the "Public" Back In "Public Trust"
this 'Broken Window Theory' is evident
in the growing illegal taking of our public access
by private interests. "
This issue is a wee bit different.
I am focusing on Montana Public Lands/Public Access as a whole,
rather than the parts. As you can see from some of the LTEs, even
from Wyoming, this is on the brains of many. Months ago, as touched
on in the video, I had a number of people reach out to me to look
into a number of known illegal access situations. As some heard
that I was setting up the project, some people volunteered to join
on the onsite documentation trips. Finally, I got the video finished
and things are seriously gaining momentum here. In a few days I
am documenting 3-4 sites. This doesnt just happen by itself, so
please consider contributing to "Unlocking
Montana's Future Public Access".
The "Broken Windows Theory"
comes from the metaphor used to describe this concept: That if a
window is broken and left unrepaired, then people walking by will
assume that no one cares, no one is in charge. It sends a signal
to others encouraging anti-social behavior, vandalism, greater crime.
This theory states that the little things matter.
In Montana this "Broken Window Theory" is evident in the growing
illegal takings of our public access by private interests.
When one private landowner illegally blocks off a public access
road or public lands/waters, placing fences, gates, locks and NO
TRESPASSING signs, and gets away with it, it sends a signal to others
that "no one cares", you can steal the Public's Access, with no
penalties for Trespassing against the Public Trust.
Some programs and groups are working on acquiring new access, which
is awesome. But this is access that we already have.
As I see it, the only way to combat this privatizing epidemic is
to show you care!
Repair the trespass damage by actively taking back our stolen Public
Send the message that we are watching, we are documenting and we
will take action - We have Public Property Rights!
With nearly 2 million acres of public lands inaccessible
in Montana (more than any other western state), don't you think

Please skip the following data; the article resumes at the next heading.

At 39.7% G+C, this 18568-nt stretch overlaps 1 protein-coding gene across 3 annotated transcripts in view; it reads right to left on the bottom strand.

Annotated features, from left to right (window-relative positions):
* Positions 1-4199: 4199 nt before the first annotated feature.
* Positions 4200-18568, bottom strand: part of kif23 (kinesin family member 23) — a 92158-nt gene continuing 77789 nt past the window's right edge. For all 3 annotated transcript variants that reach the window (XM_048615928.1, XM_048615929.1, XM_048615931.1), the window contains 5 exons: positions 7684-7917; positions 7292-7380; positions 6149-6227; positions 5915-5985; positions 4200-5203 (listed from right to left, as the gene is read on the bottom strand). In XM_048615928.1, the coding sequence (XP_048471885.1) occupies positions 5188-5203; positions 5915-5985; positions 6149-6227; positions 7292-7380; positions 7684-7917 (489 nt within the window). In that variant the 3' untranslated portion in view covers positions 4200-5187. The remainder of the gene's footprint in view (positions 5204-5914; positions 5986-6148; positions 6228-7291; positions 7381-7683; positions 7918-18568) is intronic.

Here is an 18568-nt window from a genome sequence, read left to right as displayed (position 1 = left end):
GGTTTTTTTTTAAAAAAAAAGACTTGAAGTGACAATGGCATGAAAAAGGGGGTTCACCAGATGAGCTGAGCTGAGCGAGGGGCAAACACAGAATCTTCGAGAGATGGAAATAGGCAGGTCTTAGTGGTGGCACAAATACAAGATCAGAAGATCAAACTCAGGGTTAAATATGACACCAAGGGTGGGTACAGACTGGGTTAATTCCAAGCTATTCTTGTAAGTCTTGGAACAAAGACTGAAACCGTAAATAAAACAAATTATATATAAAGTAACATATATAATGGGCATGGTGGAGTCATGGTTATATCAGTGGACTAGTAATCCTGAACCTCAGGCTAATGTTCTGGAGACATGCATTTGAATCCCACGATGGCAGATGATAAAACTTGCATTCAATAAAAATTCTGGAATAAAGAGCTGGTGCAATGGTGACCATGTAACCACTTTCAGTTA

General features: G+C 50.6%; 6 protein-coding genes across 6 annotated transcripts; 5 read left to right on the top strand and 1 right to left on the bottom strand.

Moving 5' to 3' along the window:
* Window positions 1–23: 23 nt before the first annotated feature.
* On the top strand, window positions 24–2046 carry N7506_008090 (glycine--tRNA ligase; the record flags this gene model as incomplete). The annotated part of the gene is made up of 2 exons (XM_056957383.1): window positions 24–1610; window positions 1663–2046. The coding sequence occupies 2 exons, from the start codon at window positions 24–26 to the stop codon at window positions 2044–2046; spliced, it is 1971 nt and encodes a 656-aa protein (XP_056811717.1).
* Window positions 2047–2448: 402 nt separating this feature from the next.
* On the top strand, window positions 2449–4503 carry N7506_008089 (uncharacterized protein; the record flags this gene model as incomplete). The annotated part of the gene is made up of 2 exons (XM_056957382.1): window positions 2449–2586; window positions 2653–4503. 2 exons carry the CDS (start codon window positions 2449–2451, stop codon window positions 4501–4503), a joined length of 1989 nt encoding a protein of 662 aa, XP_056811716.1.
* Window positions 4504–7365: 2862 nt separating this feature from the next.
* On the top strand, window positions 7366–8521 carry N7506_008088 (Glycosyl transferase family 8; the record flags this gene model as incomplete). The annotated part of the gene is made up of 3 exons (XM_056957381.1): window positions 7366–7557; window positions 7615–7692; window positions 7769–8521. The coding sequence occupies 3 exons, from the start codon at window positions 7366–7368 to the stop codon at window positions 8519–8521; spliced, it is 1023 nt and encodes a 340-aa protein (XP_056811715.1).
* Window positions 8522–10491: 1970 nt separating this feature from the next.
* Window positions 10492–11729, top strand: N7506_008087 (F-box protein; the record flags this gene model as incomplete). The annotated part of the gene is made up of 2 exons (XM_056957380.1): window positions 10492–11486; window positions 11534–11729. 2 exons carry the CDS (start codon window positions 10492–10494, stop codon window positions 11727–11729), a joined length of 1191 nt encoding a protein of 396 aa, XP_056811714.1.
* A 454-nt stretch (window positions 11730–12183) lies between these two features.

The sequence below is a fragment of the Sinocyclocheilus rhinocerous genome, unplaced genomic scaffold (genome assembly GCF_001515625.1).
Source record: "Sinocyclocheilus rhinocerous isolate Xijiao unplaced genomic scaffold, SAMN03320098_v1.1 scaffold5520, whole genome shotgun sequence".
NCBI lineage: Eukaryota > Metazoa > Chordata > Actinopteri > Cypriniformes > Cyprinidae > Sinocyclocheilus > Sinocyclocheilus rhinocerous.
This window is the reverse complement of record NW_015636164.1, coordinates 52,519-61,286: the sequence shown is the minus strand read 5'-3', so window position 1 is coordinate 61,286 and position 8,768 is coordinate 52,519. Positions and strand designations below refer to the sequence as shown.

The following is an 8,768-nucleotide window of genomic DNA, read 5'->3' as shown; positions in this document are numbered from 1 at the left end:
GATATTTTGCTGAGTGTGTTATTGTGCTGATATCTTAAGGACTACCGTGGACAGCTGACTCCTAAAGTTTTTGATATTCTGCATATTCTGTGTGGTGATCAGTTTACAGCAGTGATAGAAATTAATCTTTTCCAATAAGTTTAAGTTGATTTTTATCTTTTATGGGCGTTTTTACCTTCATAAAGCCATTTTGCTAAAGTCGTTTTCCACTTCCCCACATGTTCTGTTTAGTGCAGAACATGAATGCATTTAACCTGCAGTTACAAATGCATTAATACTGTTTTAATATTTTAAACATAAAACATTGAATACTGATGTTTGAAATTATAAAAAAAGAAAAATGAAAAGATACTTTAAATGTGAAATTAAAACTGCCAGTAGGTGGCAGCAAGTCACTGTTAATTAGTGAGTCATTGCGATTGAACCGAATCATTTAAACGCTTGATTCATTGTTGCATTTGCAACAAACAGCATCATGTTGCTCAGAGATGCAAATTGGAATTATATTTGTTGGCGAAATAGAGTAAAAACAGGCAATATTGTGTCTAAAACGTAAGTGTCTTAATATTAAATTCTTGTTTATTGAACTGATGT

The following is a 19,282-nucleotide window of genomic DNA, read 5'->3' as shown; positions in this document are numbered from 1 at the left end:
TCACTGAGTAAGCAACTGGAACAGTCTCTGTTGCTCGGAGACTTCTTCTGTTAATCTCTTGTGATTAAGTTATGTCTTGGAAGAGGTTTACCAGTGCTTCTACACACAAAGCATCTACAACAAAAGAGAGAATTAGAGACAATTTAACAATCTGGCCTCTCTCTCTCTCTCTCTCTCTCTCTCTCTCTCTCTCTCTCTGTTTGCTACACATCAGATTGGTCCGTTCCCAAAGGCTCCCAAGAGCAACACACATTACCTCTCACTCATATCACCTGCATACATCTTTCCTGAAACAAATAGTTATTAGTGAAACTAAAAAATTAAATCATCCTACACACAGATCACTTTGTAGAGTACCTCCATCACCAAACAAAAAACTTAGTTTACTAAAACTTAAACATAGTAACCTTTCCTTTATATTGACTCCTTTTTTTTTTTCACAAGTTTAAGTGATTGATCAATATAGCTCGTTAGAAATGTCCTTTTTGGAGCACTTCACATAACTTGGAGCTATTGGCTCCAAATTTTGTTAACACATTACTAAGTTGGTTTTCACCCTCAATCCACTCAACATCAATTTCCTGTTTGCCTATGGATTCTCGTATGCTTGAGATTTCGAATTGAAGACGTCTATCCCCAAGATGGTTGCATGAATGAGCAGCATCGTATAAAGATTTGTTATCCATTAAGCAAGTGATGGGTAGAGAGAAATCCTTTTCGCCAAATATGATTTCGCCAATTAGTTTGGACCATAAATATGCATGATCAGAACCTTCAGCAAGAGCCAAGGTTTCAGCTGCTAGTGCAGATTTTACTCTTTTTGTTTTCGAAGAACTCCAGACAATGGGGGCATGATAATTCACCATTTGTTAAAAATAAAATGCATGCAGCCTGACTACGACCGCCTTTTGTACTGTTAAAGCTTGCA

it's time to do something more about it, something radical to take
back what has been illegally stolen, turn the tide?
It is time to systematically restore our Public Access for Future
Generations! - Kathryn
Click on video link for Project page and Video.
Trust For Youth
I had the honor of being invited to our Bozeman Boys and Girls Club
to speak about the Public Trust Doctrine (Thanks Bill Mealer for
setting it up) to about 35-45 kids. Pretty heady subject for the
youth, but a necessary one. So I introduced myself as Kathryn the
Conqueror (William the Conqueror who descended from Viking invaders
conquered, set up the forests for private use and created the privatized
Forest Laws, and the "King's Deer".). Then I began to steal from
the kids - headbands, hoodies, etc., and keep it for myself. Of
course they objected, but I told them I was the king and could do
what I pleased and make the laws the way I wanted, how did that
make them feel? None too happy. I told them the US was different
from William the Conqueror's Europe, we had a Public Trust Doctrine.
I then related that the headband was our public wildlife, the hoodie
our public lands and the bandana our public waters and there were
special interests that are trying and were doing just what "Kathryn
the Conqueror" did - steal our Public Trust from them. This is of
course very abbreviated.
I had large photos of our youth recreating on our Public Lands (Thanks
Spartas of DSPhoto for some of the pictures). This
reinforced how valuable these lands are to them and why they needed
to keep those lands for future generations.
Periodically, I would ask them whose lands, or waters or wildlife